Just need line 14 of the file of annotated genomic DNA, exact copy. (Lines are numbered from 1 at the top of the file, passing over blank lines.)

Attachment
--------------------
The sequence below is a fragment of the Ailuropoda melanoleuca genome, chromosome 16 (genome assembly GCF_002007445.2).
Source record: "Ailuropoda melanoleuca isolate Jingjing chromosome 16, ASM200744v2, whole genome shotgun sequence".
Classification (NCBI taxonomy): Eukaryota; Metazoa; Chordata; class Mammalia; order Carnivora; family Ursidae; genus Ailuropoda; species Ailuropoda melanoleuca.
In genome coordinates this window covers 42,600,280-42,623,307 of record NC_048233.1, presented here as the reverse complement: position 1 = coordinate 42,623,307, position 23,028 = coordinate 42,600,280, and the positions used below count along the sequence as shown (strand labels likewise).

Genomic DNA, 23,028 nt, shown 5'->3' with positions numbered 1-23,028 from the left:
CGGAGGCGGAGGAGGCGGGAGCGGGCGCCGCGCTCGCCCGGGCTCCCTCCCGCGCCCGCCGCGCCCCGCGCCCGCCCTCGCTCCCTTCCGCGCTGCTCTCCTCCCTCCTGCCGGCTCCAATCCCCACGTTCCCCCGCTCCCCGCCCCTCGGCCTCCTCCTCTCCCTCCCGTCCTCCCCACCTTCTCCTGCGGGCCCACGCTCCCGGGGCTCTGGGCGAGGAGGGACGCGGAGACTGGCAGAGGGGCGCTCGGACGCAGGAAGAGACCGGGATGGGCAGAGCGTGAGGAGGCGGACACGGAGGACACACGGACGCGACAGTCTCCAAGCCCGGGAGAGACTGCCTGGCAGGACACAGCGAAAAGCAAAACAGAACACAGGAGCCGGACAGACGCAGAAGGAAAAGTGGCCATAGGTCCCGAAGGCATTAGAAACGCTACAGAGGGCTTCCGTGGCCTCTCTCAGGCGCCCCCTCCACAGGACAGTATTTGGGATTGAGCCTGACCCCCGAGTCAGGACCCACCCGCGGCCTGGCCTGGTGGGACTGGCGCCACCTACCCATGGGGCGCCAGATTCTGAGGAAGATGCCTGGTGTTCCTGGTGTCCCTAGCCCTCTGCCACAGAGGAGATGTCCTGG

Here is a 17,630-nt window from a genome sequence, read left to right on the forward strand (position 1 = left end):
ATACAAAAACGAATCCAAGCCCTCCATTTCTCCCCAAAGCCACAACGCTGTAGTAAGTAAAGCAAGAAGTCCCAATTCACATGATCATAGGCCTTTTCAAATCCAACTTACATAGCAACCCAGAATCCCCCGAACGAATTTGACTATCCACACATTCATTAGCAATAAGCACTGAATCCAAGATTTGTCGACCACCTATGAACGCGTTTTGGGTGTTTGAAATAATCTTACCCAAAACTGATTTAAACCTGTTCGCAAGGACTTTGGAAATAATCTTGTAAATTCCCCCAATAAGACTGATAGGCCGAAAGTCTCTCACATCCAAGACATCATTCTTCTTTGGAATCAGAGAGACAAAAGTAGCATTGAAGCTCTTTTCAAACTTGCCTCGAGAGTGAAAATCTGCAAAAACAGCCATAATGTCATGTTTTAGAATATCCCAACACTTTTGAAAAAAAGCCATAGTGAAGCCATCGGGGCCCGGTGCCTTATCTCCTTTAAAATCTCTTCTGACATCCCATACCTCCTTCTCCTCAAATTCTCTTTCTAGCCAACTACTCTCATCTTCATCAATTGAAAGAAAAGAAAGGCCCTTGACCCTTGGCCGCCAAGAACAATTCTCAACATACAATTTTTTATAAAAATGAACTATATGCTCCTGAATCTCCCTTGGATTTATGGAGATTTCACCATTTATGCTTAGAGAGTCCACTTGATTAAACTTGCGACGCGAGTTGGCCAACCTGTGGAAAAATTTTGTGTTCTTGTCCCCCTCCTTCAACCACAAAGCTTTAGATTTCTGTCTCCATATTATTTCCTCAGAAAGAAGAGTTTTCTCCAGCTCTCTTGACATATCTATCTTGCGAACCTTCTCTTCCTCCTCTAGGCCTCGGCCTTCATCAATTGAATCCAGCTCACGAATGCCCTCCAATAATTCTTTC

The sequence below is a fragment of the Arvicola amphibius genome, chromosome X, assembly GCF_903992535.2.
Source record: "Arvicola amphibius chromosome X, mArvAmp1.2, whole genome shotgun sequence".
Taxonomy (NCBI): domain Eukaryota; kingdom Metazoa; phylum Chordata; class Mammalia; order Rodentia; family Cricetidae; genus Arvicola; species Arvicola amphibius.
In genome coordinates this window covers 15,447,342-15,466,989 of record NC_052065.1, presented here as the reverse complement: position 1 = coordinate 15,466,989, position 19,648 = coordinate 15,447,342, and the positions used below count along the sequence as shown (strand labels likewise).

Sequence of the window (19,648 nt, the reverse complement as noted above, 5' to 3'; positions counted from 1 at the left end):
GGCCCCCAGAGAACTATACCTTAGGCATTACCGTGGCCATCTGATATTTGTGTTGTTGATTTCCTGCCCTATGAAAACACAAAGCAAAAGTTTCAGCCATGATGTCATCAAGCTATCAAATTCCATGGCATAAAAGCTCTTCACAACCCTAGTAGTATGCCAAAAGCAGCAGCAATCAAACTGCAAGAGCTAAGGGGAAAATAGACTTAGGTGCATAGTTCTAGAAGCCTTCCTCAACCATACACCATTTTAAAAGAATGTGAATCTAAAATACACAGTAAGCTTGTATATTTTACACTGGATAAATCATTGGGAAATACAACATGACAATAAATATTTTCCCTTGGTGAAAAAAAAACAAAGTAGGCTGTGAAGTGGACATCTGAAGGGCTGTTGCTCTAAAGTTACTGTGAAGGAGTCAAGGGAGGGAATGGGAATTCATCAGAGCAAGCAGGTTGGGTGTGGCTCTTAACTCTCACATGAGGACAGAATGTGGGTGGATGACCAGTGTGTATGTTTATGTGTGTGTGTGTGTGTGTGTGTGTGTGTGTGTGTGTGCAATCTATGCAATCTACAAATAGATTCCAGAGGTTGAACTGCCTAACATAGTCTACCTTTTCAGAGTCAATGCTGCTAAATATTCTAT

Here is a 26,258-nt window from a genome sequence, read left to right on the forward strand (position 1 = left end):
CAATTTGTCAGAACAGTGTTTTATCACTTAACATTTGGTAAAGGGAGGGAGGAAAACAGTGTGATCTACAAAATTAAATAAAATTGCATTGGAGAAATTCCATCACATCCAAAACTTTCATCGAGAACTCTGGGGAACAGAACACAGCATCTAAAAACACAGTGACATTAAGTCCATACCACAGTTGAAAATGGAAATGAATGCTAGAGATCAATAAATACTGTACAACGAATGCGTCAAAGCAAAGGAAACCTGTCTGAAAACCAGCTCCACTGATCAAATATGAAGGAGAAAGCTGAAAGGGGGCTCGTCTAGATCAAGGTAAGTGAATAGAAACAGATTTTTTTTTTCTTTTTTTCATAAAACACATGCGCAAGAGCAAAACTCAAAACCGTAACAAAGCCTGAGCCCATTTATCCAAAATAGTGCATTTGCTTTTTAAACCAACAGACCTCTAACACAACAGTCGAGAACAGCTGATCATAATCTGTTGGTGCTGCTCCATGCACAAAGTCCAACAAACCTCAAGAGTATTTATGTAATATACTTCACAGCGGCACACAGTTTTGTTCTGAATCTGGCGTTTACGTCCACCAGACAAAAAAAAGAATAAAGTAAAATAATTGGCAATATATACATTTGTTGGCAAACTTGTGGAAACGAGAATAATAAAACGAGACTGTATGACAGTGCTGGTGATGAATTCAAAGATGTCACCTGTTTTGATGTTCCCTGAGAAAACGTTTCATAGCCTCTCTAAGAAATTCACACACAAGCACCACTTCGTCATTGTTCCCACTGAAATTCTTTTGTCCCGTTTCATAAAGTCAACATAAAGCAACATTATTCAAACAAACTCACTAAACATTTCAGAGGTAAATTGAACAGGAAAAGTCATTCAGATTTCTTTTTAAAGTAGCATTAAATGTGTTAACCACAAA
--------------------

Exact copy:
GGCCCCCAGAGAACTATACCTTAGGCATTACCGTGGCCATCTGATATTTGTGTTGTTGATTTCCTGCCCTATGAAAACACAAAGCAAAAGTTTCAGCCATGATGTCATCAAGCTATCAAATTCCATGGCATAAAAGCTCTTCACAACCCTAGTAGTATGCCAAAAGCAGCAGCAATCAAACTGCAAGAGCTAAGGGGAAAATAGACTTAGGTGCATAGTTCTAGAAGCCTTCCTCAACCATACACCATTTTAAAAGAATGTGAATCTAAAATACACAGTAAGCTTGTATATTTTACACTGGATAAATCATTGGGAAATACAACATGACAATAAATATTTTCCCTTGGTGAAAAAAAAACAAAGTAGGCTGTGAAGTGGACATCTGAAGGGCTGTTGCTCTAAAGTTACTGTGAAGGAGTCAAGGGAGGGAATGGGAATTCATCAGAGCAAGCAGGTTGGGTGTGGCTCTTAACTCTCACATGAGGACAGAATGTGGGTGGATGACCAGTGTGTATGTTTATGTGTGTGTGTGTGTGTGTGTGTGTGTGTGTGTGTGTGCAATCTATGCAATCTACAAATAGATTCCAGAGGTTGAACTGCCTAACATAGTCTACCTTTTCAGAGTCAATGCTGCTAAATATTCTAT